After Year Two, students can take a year’s placement to experience mathematics in an employment setting. The job must be deemed to provide learning experiences related to the degree course. A satisfactory placement leads to the award of a ‘BSc with Intercalated Year’ (and often to a potential job offer after graduation). The maths department is unfortunately unable to help with finding such placements.

Your career

Recent graduates have pursued job roles such as:

  • Actuaries, economists and statisticians
  • Software developers
  • Chartered and certified accountants
  • Finance and investment analysts
  • Teachers
  • Telecommunication designers
  • Data scientists and engineers
  • Academics

UK firms that have employed recent Warwick graduates from the Mathematics and Statistics Departments include:

  • Adder Technology
  • Amazon
  • BlackRock International
  • Merrill Lynch
  • Brainlabs
  • Civil Service
  • Conduent
  • Darktrace
  • Deloitte
  • Department of Health
  • eBay
  • Ford Motor Company
  • Fore Consulting
  • Goldman Sachs
  • Government Actuaries
  • Investec
  • Jane Street Capital
  • KPMG
  • Lloyds
  • MBDA
  • Metaswitch
  • Met Office
  • Ministry of Justice
  • RenaissanceRe (Syndicate 1458)
  • Oxford Clinical Trials Unit
  • Softwire
  • Solid Solutions
  • Sword Apak
  • Ten10
  • Towers Watson
  • Xafinity

Helping you find the right career

Our department has a dedicated professionally qualified Senior Careers Consultant to support you. They offer impartial advice and guidance, together with workshops and events throughout the year. Previous examples of workshops and events include:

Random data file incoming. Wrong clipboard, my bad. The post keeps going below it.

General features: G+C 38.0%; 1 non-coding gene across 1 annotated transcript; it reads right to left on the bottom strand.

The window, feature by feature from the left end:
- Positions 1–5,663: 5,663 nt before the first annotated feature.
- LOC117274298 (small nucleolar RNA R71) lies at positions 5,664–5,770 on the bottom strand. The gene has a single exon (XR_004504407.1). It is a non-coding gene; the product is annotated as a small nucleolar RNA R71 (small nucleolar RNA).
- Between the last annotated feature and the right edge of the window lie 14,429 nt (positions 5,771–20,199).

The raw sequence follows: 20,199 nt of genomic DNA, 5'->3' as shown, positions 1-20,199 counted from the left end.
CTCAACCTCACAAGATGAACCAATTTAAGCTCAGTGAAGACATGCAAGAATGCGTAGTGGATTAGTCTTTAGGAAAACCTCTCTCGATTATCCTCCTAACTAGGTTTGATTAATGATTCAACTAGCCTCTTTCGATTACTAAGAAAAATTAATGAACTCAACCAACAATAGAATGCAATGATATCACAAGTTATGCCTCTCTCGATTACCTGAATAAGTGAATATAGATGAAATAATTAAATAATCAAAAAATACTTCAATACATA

• Finding experience to boost your CV in Year One and Two
  • Careers in Data Science and Artificial Intelligence
  • Warwick careers fairs throughout the year
  • Interview skills for Statistics students
  • Maths and Stats Careers Fair

Find out more about careers support at Warwick.

Mathematics at Warwick

Looking for that perfect combination?

We offer a huge number of exciting modules allowing you to develop and pursue your interests within mathematics. Many 3rd and 4th year modules offer a glimpse of the latest developments in our research.

You are free to study maths throughout your course if you prefer. However, we also offer the opportunity to choose options from several other world-class departments at Warwick. This provides flexibility to tailor your degree to suit your interests, and also your potential career.

Find out more about us on our websiteLink opens in a new window


Our courses

Our challenging Maths BSc degree will harness your strong mathematical ability and commitment, enabling you to explore your passion for mathematics.

Mathematics (BSc)

Our four-year Maths MMath shares the same core as our BSc but enables you to explore in greater depth areas of interest, both through specialized fourth-year modules and via a substantial Research or Maths-in- Action project.

Mathematics (MMath)


Related degrees

Life at Warwick

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Warwick Accommodation

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Our student property management and lettings agency manages more than 8,000 rooms both on and off campus, and provides advice to all full-time undergraduates.

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Our campus